The Government was right to call a referendum on the EU Constitution – voters should have the final say on such an important issue. However, the process will be meaningless if the rules are stacked in their favour. One way in which the Government could start to fight a fair fight would be to put the job of publicising the issues and publishing information in the hands of Parliament, as happens in Sweden. Separating information from Government propaganda would give voters the chance to listen to both sides of the argument as well as getting impartial advice. This was a key recommendation of the Neill Report into the conduct of the 1975 referendum but it has been ignored so far.

4. EU in push for more nuclear power

Last week, the European Commission came a step closer to winning the Contract to build a new breed of nuclear reactor. The reactor would rely on nuclear fusion – the reaction that takes place in stars – rather than nuclear fission, which powers current nuclear generators. The US and Japan withdrew their outright opposition to the reactor being situated in France, although they remain supportive of locating it in Rokkasho-Mura, in north-eastern Japan. The EU proposal is supported by China and Russia.

It emerged that this shift follows the promise of a deal, although it remains unclear exactly whether this included a financial incentive. “I cannot elaborate on the sweetener, but I think we have made reasonable offers”, said Commission spokesperson Fabio Fabbi.

Campaigners have complained about the large amount of funds being poured into this method of generation rather than other renewable sources. The cost of the project is an estimated €4.77billion, 40 percent of which will be paid by EU member states. It is unlikely that the facility will lead to the mass generation of energy before 2050.

5. New Commission line-up revealed by Barroso

The shape of the new European Commission has been announced by the President designate, José Manuel Barroso. Two Commissioners have resigned and been replaced: out goes Italian right-winger Rocco Buttiglione and Latvian green liberal Ingrida Udre, and in come the Latvian Andris Piebalgs, right-wing liberal, and Franco Frattini, an Italian conservative.

Piebalgs was forced to resign as Minister for Finance in the Latvian Government following a banking scandal. The scandal saw the collapse of Latvia’s largest bank Baltija Banka due to a combination of incompetence and corruption. He has been a diplomat and official in the EU since the late 1990s and his party, Latvia’s Way, currently has no representation in the Latvian Parliament.

Frattini is a long-term member of Silvio Berlusconi’s Forza Italia party. With a background as a lawyer, he first entered front-line politics as part of Lamberto Dini’s technocratic government. In 2002, Frattini was the author of a controversial law that allowed Prime Minister Berlusconi to keep his media empire and remain prime minister. Luciano Violante of the main opposition Left Democrats reacted to the legislation saying, “With this law, democracy has taken a dangerous turn. It doesn’t defend liberty or democracy.”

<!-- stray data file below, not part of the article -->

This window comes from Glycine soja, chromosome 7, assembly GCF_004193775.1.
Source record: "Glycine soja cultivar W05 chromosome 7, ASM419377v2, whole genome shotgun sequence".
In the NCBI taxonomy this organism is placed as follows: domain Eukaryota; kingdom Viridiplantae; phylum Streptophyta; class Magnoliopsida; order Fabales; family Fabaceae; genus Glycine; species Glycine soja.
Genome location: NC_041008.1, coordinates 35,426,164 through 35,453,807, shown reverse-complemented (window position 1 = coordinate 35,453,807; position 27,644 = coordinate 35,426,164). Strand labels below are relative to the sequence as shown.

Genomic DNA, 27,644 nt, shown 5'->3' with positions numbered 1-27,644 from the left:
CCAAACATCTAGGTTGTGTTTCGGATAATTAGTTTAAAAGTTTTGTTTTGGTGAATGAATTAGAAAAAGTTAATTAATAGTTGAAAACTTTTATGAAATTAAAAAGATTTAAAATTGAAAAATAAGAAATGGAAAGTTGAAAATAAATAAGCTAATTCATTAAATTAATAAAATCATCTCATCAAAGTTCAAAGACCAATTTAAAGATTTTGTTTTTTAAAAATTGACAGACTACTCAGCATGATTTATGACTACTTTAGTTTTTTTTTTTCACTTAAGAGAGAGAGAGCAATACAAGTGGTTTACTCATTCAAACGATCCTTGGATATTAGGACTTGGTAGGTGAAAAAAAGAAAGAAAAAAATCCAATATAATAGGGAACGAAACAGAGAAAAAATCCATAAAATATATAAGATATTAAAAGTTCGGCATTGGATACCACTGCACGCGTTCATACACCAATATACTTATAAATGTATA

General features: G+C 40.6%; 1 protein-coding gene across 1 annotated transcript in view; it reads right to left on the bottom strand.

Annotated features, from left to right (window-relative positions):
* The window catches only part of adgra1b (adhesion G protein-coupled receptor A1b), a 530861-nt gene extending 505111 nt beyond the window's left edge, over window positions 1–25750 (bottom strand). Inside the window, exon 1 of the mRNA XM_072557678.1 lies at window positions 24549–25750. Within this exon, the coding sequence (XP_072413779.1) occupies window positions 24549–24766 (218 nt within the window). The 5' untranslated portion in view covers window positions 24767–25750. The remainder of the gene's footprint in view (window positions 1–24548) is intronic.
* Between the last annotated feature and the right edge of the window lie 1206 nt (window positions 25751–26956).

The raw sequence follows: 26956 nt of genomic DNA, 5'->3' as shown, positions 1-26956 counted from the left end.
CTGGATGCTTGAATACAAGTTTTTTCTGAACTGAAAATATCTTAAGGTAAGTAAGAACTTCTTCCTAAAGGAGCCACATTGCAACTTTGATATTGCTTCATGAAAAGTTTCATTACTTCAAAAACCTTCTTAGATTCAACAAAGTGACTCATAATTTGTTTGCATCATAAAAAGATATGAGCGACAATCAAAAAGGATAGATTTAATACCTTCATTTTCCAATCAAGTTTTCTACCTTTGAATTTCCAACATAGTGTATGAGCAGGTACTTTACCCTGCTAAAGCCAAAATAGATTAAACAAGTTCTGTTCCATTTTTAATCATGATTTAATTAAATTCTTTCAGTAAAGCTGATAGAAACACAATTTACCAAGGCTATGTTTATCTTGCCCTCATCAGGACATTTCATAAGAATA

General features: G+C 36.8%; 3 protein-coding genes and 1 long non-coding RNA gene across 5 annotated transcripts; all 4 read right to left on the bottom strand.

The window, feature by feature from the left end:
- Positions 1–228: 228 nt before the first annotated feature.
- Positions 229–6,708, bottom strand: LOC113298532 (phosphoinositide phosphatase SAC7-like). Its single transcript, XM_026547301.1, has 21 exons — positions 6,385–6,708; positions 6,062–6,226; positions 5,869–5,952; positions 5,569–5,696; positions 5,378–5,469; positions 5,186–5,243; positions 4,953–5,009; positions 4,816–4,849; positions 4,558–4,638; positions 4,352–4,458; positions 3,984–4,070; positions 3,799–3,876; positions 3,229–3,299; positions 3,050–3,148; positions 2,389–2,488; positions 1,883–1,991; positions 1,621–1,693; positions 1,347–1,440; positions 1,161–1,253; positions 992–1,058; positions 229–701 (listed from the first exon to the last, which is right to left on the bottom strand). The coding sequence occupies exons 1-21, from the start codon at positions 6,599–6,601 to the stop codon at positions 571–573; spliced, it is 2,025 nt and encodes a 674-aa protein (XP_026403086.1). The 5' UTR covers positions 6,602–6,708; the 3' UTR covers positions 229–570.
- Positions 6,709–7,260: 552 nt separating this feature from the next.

Following their hearings, the new Commission as a whole will be put to the European Parliament. The new line-up – the most right-wing Commission so far – is certain to be accepted by the Parliament as the party groups began to indicate that they will support them. Chris Davies, leader of the Lib Dem MEPs said this week that, “…only if [the new Commissioners] were to be exposed as convicted criminals, or something equally serious, should they be rejected.”

The new Commission is the most right-wing since the UK joined the EEC in 1973. Just six of the twenty-five Commissioners are on the left – and one of the six is Peter Mandelson. The reshuffle has removed the moral prejudice of Rocco Buttiglione but introduced two new economic right-wingers. The new Commission does not represent the people of Europe and should be rejected.

6. Poll shows clear anti-Constitution majority in UK

A new opinion poll for the Citibank group by pollsters MORI has highlighted how much of an uphill struggle the government has if it is to win a referendum on the EU Constitution. The regular poll showed that 8 percent of voters “strongly support” the UK ratifying the Constitution, with 27 percent “strongly opposed”. Such a large lead among voters who have already made their mind up on the issue could be a decisive factor in a referendum, as research shows the pro-change side needs a large lead going into the final stages to win a poll.

However, it would be wrong to say that the result of a referendum is anywhere near being a foregone conclusion. A clear 50 percent of voters said that they are “open to persuasion” on whether to sign the Constitution, with 22 percent erring in favour of signing and 28 percent leaning towards not signing. A strong Government-funded campaign could swing the waverers away from the anti-Constitution side if a long campaign is mounted. However, as the Government seems to be putting a Labour election win above the Constitution campaign, this doesn’t seem likely.

Voters were also against the UK joining the euro by a margin of 60-27, even if the Government were to “strongly urge” that we join. The poll also shows that people on lower incomes are more against than richer people, although all income groups showed a clear anti-euro majority.


...making the progressive case for EU reform